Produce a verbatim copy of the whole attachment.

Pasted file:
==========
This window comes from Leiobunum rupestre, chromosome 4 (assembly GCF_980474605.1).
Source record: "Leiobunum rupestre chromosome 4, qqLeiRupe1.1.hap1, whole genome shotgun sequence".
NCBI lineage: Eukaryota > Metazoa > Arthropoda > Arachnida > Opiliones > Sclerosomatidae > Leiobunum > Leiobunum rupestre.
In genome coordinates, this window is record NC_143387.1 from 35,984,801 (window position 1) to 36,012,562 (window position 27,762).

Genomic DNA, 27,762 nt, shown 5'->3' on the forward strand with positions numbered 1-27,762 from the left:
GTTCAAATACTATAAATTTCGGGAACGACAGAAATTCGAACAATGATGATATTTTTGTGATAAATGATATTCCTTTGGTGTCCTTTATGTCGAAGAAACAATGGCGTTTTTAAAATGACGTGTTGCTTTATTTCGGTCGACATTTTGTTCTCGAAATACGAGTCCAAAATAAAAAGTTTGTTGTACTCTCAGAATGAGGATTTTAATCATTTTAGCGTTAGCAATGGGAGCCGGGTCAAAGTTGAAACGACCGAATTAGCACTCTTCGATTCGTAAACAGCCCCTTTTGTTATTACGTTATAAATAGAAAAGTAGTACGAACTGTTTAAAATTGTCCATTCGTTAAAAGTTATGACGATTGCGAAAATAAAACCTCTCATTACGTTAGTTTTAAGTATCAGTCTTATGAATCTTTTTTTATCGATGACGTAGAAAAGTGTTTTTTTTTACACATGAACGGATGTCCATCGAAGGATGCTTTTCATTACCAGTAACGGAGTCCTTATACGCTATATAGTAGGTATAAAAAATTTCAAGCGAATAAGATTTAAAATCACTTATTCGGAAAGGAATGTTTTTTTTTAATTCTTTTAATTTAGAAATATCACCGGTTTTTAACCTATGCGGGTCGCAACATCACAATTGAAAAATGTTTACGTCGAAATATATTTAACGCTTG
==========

This window comes from Leiobunum rupestre, chromosome 4 (assembly GCF_980474605.1).
Source record: "Leiobunum rupestre chromosome 4, qqLeiRupe1.1.hap1, whole genome shotgun sequence".
NCBI lineage: Eukaryota > Metazoa > Arthropoda > Arachnida > Opiliones > Sclerosomatidae > Leiobunum > Leiobunum rupestre.
In genome coordinates, this window is record NC_143387.1 from 35,984,801 (window position 1) to 36,012,562 (window position 27,762).

Genomic DNA, 27,762 nt, shown 5'->3' on the forward strand with positions numbered 1-27,762 from the left:
GTTCAAATACTATAAATTTCGGGAACGACAGAAATTCGAACAATGATGATATTTTTGTGATAAATGATATTCCTTTGGTGTCCTTTATGTCGAAGAAACAATGGCGTTTTTAAAATGACGTGTTGCTTTATTTCGGTCGACATTTTGTTCTCGAAATACGAGTCCAAAATAAAAAGTTTGTTGTACTCTCAGAATGAGGATTTTAATCATTTTAGCGTTAGCAATGGGAGCCGGGTCAAAGTTGAAACGACCGAATTAGCACTCTTCGATTCGTAAACAGCCCCTTTTGTTATTACGTTATAAATAGAAAAGTAGTACGAACTGTTTAAAATTGTCCATTCGTTAAAAGTTATGACGATTGCGAAAATAAAACCTCTCATTACGTTAGTTTTAAGTATCAGTCTTATGAATCTTTTTTTATCGATGACGTAGAAAAGTGTTTTTTTTTACACATGAACGGATGTCCATCGAAGGATGCTTTTCATTACCAGTAACGGAGTCCTTATACGCTATATAGTAGGTATAAAAAATTTCAAGCGAATAAGATTTAAAATCACTTATTCGGAAAGGAATGTTTTTTTTTAATTCTTTTAATTTAGAAATATCACCGGTTTTTAACCTATGCGGGTCGCAACATCACAATTGAAAAATGTTTACGTCGAAATATATTTAACGCTTG